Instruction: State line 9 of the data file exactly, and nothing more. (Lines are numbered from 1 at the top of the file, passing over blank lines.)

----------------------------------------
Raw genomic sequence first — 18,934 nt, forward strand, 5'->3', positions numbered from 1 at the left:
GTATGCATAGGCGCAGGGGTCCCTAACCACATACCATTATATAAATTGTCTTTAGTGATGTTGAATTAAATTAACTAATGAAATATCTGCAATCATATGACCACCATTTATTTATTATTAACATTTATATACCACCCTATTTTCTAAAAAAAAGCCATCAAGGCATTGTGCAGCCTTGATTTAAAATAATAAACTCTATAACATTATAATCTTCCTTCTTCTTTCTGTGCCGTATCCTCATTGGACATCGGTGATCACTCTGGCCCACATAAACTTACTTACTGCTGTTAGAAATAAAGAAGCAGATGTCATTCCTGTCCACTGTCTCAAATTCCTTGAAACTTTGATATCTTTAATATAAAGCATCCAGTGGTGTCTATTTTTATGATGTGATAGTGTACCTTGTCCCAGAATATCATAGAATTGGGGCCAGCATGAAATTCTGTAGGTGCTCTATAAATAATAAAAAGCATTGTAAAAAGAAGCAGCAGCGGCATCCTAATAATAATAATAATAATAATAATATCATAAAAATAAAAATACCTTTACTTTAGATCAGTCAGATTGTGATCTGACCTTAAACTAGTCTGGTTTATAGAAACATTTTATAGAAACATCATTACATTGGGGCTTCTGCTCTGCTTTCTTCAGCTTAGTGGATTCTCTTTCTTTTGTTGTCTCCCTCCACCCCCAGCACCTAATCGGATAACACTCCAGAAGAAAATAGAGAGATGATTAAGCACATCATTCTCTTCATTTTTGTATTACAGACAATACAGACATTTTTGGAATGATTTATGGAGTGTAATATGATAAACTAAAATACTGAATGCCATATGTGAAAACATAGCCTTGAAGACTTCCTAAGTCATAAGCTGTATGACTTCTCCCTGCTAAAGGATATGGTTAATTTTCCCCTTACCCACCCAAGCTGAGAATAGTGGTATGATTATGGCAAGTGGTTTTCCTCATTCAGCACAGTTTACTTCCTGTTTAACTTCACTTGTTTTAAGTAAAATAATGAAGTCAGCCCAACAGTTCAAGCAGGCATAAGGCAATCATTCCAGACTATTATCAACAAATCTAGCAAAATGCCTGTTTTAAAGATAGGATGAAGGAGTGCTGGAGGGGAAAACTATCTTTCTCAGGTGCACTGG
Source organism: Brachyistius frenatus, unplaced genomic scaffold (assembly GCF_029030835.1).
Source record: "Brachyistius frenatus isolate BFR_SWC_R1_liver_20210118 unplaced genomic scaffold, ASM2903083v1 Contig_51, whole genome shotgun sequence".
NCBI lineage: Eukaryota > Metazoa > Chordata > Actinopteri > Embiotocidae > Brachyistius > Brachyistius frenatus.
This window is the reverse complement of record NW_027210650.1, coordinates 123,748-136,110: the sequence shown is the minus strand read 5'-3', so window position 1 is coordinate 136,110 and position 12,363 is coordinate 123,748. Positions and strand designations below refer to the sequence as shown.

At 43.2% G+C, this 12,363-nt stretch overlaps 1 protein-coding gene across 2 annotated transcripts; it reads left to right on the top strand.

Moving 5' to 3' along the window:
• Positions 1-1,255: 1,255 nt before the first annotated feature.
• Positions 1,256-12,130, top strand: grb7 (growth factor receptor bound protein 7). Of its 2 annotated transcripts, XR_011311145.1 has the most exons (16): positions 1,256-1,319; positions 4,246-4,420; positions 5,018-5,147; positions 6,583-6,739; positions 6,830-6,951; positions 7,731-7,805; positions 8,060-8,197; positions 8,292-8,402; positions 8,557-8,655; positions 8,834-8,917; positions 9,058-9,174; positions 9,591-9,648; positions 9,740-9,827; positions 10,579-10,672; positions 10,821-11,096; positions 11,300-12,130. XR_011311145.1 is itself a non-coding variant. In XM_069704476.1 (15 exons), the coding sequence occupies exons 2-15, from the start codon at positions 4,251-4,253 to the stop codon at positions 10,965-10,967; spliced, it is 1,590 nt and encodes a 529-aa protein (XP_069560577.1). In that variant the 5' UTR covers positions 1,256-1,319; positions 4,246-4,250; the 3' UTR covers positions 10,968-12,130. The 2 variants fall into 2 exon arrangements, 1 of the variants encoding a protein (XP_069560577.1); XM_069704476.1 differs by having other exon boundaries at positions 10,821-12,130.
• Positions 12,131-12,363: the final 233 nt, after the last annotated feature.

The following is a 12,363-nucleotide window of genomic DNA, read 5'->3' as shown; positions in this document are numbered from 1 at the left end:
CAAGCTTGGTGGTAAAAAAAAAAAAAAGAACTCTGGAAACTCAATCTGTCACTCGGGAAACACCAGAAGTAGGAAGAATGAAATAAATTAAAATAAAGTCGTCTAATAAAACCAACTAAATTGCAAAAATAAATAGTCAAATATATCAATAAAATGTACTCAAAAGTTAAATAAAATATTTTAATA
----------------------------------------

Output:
• Positions 1-1,255: 1,255 nt before the first annotated feature.